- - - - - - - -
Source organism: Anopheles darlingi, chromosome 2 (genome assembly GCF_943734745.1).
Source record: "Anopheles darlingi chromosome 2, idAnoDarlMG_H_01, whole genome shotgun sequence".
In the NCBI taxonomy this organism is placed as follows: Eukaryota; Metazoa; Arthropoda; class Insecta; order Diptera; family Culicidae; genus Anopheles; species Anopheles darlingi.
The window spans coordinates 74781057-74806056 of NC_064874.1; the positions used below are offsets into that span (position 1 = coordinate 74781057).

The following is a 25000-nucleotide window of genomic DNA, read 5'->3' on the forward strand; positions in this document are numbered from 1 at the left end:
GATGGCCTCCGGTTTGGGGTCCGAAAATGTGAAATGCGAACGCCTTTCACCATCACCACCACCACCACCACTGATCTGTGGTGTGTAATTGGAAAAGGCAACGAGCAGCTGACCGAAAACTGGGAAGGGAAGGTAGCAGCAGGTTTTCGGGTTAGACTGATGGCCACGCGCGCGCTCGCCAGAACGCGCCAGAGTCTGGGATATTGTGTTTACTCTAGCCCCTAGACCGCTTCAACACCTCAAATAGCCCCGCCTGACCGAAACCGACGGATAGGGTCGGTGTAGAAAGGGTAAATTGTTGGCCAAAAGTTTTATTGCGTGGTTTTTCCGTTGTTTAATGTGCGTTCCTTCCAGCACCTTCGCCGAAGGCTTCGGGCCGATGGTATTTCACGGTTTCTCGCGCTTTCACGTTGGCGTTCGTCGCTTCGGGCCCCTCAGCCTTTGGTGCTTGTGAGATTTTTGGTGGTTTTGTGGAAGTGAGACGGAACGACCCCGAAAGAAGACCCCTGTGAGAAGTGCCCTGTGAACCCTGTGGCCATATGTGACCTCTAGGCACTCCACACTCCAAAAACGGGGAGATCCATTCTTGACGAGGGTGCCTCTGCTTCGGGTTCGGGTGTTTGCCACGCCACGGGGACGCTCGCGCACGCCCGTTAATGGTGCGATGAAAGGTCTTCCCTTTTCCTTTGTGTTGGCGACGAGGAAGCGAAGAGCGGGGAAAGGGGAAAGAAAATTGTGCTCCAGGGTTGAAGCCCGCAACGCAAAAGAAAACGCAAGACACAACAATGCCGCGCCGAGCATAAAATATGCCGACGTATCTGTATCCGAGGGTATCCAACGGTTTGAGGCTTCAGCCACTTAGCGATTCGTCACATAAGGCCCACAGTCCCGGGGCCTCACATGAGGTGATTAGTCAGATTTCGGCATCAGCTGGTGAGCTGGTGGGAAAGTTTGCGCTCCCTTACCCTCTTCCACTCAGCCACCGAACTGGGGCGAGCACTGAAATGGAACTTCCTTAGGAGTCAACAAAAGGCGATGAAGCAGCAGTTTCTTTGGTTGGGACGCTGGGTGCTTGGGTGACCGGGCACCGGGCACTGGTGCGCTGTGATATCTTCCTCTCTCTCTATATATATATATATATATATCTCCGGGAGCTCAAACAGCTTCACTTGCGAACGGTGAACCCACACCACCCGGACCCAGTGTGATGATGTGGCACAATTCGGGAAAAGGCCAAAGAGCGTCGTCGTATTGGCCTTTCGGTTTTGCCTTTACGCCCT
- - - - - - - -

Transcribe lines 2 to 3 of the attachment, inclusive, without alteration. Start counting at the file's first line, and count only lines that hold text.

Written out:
Source record: "Anopheles darlingi chromosome 2, idAnoDarlMG_H_01, whole genome shotgun sequence".
In the NCBI taxonomy this organism is placed as follows: Eukaryota; Metazoa; Arthropoda; class Insecta; order Diptera; family Culicidae; genus Anopheles; species Anopheles darlingi.